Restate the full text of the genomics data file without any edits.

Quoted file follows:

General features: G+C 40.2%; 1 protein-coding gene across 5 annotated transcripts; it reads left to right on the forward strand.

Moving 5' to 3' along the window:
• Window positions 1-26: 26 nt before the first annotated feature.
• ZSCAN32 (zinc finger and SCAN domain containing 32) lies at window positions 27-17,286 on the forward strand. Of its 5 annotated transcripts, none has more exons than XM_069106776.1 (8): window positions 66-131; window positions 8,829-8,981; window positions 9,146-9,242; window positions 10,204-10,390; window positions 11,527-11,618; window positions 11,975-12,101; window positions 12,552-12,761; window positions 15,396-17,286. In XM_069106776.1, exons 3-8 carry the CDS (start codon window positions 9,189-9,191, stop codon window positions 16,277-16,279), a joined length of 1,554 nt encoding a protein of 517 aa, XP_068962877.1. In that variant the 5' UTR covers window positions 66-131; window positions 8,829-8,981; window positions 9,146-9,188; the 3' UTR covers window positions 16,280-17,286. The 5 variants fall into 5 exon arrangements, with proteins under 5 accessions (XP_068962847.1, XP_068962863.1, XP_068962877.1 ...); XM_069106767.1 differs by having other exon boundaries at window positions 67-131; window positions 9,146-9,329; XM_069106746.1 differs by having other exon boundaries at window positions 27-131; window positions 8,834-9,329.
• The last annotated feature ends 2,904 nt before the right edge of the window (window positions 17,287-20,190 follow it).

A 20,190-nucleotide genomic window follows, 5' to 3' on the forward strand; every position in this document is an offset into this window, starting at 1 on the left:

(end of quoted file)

General features: G+C 40.2%; 1 protein-coding gene across 5 annotated transcripts; it reads left to right on the forward strand.

Moving 5' to 3' along the window:
• Window positions 1-26: 26 nt before the first annotated feature.
• ZSCAN32 (zinc finger and SCAN domain containing 32) lies at window positions 27-17,286 on the forward strand. Of its 5 annotated transcripts, none has more exons than XM_069106776.1 (8): window positions 66-131; window positions 8,829-8,981; window positions 9,146-9,242; window positions 10,204-10,390; window positions 11,527-11,618; window positions 11,975-12,101; window positions 12,552-12,761; window positions 15,396-17,286. In XM_069106776.1, exons 3-8 carry the CDS (start codon window positions 9,189-9,191, stop codon window positions 16,277-16,279), a joined length of 1,554 nt encoding a protein of 517 aa, XP_068962877.1. In that variant the 5' UTR covers window positions 66-131; window positions 8,829-8,981; window positions 9,146-9,188; the 3' UTR covers window positions 16,280-17,286. The 5 variants fall into 5 exon arrangements, with proteins under 5 accessions (XP_068962847.1, XP_068962863.1, XP_068962877.1 ...); XM_069106767.1 differs by having other exon boundaries at window positions 67-131; window positions 9,146-9,329; XM_069106746.1 differs by having other exon boundaries at window positions 27-131; window positions 8,834-9,329.
• The last annotated feature ends 2,904 nt before the right edge of the window (window positions 17,287-20,190 follow it).

A 20,190-nucleotide genomic window follows, 5' to 3' on the forward strand; every position in this document is an offset into this window, starting at 1 on the left: